One of the goals of Meet, Plan, Go! is to show you that career break travel is a very real possibility – for everyone! There is no “typical” career breaker and our 10 hosts and dozens of panelists for the upcoming national event on October 16 prove that. You can be in your mid-twenties or early fifties. You can hit the road solo, as a couple or bring along your whole family. Want to use your career break to transition into a new career or start your own business? Great idea! Just want a break and then return to your old career? That’s fine too!
There is no right or wrong way to take a career break. Anyone can do it – it’s just a matter of setting your mind to it and making it work. Just ask these folks:
It’s not just cubicle-dwellers in the corporate world who feel the call of travel. Boston’s Lillie Marshall and Catherine Cannon Francis and Chicago’s Christine Benson all left teaching careers to travel, while San Francisco’s Molly Last hit the road after being awarded a paid sabbatical from her school district. Marshall’s break re-energized her and inspired her to return to the profession with a new found passion.
No one to travel with? No worries! Just ask our hosts and panelists who traveled the world on their own, but rarely feeling alone. Traveling solo as a female doesn’t have to be daunting and women like Chicago’s Lisa Lubin and Val Bromann, Minneapolis’ Katie Aune and Jill Pearson, New York’s Jannell Howell, Toronto’s Kailey Lockhart, Ayngelina Brogan and Janice Waugh and San Francisco’s Kelly Wetherington prove it.
Accidental Career Breakers
Being laid off from your job may seem like a worst-case scenario, especially in a bad economy. But why not make the most of it and hit the road? That’s exactly what San Francisco’s Spencer Spellman, Boston’s Brian E. Peters, Chicago’s Leora Krause and New York’s Sheryl Neutuch did after unexpectedly losing their jobs. For all, a seemingly bad situation ended up being a blessing in disguise.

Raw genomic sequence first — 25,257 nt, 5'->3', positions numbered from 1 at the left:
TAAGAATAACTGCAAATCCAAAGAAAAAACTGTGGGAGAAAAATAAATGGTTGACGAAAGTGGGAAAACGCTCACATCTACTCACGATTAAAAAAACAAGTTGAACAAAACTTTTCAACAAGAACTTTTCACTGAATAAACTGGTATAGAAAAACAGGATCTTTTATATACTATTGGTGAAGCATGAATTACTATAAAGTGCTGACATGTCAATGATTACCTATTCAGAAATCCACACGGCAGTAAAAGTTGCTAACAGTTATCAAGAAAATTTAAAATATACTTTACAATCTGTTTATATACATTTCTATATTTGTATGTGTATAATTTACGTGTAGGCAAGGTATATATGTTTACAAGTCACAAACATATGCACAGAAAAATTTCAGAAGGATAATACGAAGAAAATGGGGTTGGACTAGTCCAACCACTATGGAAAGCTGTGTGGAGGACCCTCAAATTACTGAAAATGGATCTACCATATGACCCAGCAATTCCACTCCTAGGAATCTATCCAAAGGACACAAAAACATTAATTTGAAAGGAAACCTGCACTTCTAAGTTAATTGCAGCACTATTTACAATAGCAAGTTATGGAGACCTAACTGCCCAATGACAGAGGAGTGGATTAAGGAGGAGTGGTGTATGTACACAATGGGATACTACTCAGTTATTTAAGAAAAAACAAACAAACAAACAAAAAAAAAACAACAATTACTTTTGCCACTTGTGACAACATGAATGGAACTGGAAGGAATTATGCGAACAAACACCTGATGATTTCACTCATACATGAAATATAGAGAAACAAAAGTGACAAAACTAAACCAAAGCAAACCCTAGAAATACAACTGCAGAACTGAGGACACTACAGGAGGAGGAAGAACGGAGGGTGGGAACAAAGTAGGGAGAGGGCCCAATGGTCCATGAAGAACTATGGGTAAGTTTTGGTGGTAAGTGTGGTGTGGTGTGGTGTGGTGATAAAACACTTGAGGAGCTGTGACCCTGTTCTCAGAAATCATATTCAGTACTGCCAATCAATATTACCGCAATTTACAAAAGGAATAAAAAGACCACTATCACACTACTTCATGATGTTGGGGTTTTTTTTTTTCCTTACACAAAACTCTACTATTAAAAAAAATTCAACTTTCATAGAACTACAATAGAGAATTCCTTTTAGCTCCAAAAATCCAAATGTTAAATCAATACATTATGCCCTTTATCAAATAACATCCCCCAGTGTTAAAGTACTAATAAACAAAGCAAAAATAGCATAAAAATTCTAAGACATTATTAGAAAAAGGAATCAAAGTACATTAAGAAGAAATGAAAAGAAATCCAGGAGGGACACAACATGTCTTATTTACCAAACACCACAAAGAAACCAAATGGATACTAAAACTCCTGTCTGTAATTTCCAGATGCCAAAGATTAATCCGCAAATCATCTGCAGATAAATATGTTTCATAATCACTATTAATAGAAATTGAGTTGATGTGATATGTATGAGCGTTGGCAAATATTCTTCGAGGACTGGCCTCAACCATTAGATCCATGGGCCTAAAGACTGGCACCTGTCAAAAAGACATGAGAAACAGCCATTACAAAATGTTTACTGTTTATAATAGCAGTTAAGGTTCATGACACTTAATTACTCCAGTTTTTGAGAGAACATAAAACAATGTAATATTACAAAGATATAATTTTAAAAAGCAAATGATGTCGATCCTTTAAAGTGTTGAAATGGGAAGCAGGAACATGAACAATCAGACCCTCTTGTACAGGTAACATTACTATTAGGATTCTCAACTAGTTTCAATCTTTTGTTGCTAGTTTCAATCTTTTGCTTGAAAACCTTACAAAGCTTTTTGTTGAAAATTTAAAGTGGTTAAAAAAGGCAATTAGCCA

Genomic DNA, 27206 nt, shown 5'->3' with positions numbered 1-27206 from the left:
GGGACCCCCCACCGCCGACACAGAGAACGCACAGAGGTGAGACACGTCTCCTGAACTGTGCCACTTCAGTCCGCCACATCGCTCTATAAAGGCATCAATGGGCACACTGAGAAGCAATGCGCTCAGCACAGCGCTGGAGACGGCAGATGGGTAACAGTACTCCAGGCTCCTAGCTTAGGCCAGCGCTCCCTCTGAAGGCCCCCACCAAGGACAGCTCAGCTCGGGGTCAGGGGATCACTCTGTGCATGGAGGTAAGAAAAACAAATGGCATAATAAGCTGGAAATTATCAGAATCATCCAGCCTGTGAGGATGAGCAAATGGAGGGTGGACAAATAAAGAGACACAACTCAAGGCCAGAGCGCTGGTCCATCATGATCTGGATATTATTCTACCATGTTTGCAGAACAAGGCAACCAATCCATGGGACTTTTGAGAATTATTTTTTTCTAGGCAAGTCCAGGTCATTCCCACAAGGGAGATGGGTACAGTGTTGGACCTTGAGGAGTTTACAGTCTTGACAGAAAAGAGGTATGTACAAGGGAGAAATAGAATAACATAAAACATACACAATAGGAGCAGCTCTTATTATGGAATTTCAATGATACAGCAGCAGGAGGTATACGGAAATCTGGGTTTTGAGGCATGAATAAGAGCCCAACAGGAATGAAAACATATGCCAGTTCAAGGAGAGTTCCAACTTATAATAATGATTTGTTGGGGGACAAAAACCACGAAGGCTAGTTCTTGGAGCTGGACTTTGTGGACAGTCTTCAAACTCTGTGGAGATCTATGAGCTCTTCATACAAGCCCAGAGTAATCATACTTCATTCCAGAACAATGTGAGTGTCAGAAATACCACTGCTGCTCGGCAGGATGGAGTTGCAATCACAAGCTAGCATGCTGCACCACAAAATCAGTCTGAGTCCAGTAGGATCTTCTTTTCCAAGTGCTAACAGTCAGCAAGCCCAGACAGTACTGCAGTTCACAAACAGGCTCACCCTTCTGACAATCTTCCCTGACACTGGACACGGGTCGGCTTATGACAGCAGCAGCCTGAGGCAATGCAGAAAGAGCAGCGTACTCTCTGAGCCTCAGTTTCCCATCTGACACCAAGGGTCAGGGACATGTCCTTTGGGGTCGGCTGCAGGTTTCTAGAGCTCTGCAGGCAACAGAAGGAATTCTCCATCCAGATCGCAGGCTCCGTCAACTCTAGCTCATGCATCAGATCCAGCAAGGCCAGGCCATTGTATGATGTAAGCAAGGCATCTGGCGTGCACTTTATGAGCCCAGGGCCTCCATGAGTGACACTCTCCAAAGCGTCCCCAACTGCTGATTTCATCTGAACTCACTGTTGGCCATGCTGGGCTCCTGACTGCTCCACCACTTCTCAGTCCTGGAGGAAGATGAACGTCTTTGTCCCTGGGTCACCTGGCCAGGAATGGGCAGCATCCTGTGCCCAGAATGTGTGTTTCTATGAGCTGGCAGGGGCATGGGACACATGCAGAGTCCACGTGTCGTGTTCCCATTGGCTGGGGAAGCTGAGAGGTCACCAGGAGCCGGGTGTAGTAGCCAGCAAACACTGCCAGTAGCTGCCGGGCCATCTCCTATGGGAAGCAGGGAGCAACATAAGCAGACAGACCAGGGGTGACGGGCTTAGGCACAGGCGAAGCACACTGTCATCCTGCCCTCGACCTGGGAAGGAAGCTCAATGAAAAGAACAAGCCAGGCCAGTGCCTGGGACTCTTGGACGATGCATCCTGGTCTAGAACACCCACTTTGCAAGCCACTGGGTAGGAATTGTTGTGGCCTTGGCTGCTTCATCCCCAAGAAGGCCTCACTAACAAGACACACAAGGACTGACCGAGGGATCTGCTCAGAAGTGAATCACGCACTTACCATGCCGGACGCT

Many career breakers return to their old careers after a break with a new energy and sense of direction. Others use their career break to change careers altogether, often ditching the corporate world for new lives as entrepreneurs, consultants, writers or permanent travelers. This was the case for New York’s Sherry Ott and Lisa Brignoni, Austin’s Keith Hajovsky and Shelley Seale, South Florida’s Matthew Goudreau and San Diego’s Kristin Zibell.
Later in Life Breakers
Career breaks aren’t just for twenty- and thirty-somethings. Seattle’s Rhonda and Jim Delamater hit the road in their forties, New York’s Larissa and Michael Milne turned 50 and decided to breakaway and travel for a year and Boston’s Ellen Martyn spent her career break bicycling across the country with a group of women all over age 50!
Think having children means you can’t see the world? Think again! Our group of hosts and panelists this year includes a record number of traveling families – like Austin’s Tiffany and Bill Toomey, Boston’s John and Susan Battye, Chicago’s Nancy Sayre-Vogel and Minneapolis’ Dan Woychick and Jody Halsted. All believe that travel can be the best education!
Join us on October 16, 2012 for our nationwide Meet, Plan, Go! events: